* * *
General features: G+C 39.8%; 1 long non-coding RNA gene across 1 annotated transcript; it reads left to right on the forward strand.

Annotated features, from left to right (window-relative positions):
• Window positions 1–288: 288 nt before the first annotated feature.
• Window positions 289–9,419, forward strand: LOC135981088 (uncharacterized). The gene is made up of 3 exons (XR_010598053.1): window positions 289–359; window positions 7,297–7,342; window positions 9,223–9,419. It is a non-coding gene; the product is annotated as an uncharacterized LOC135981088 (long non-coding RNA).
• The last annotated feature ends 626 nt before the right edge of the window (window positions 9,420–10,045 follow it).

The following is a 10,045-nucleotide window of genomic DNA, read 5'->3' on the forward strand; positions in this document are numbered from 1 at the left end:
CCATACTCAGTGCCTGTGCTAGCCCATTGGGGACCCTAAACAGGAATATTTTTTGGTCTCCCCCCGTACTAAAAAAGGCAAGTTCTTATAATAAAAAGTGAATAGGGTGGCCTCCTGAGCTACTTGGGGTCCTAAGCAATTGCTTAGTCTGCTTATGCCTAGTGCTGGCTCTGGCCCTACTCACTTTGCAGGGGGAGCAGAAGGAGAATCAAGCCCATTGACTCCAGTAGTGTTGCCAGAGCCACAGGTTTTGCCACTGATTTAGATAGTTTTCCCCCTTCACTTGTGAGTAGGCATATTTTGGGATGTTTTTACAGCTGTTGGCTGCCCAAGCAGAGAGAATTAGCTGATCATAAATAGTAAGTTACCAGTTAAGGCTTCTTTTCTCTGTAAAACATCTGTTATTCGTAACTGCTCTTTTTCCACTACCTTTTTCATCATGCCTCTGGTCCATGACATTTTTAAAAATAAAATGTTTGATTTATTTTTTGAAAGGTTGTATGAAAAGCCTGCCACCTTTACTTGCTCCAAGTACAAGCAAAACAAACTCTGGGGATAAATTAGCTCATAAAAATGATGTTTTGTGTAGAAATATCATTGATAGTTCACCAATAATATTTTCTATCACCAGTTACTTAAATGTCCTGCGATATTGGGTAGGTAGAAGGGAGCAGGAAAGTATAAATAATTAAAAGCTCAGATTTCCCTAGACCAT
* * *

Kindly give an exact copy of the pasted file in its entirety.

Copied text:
General features: G+C 39.8%; 1 long non-coding RNA gene across 1 annotated transcript; it reads left to right on the forward strand.

Annotated features, from left to right (window-relative positions):
• Window positions 1–288: 288 nt before the first annotated feature.
• Window positions 289–9,419, forward strand: LOC135981088 (uncharacterized). The gene is made up of 3 exons (XR_010598053.1): window positions 289–359; window positions 7,297–7,342; window positions 9,223–9,419. It is a non-coding gene; the product is annotated as an uncharacterized LOC135981088 (long non-coding RNA).
• The last annotated feature ends 626 nt before the right edge of the window (window positions 9,420–10,045 follow it).

The following is a 10,045-nucleotide window of genomic DNA, read 5'->3' on the forward strand; positions in this document are numbered from 1 at the left end:
CCATACTCAGTGCCTGTGCTAGCCCATTGGGGACCCTAAACAGGAATATTTTTTGGTCTCCCCCCGTACTAAAAAAGGCAAGTTCTTATAATAAAAAGTGAATAGGGTGGCCTCCTGAGCTACTTGGGGTCCTAAGCAATTGCTTAGTCTGCTTATGCCTAGTGCTGGCTCTGGCCCTACTCACTTTGCAGGGGGAGCAGAAGGAGAATCAAGCCCATTGACTCCAGTAGTGTTGCCAGAGCCACAGGTTTTGCCACTGATTTAGATAGTTTTCCCCCTTCACTTGTGAGTAGGCATATTTTGGGATGTTTTTACAGCTGTTGGCTGCCCAAGCAGAGAGAATTAGCTGATCATAAATAGTAAGTTACCAGTTAAGGCTTCTTTTCTCTGTAAAACATCTGTTATTCGTAACTGCTCTTTTTCCACTACCTTTTTCATCATGCCTCTGGTCCATGACATTTTTAAAAATAAAATGTTTGATTTATTTTTTGAAAGGTTGTATGAAAAGCCTGCCACCTTTACTTGCTCCAAGTACAAGCAAAACAAACTCTGGGGATAAATTAGCTCATAAAAATGATGTTTTGTGTAGAAATATCATTGATAGTTCACCAATAATATTTTCTATCACCAGTTACTTAAATGTCCTGCGATATTGGGTAGGTAGAAGGGAGCAGGAAAGTATAAATAATTAAAAGCTCAGATTTCCCTAGACCAT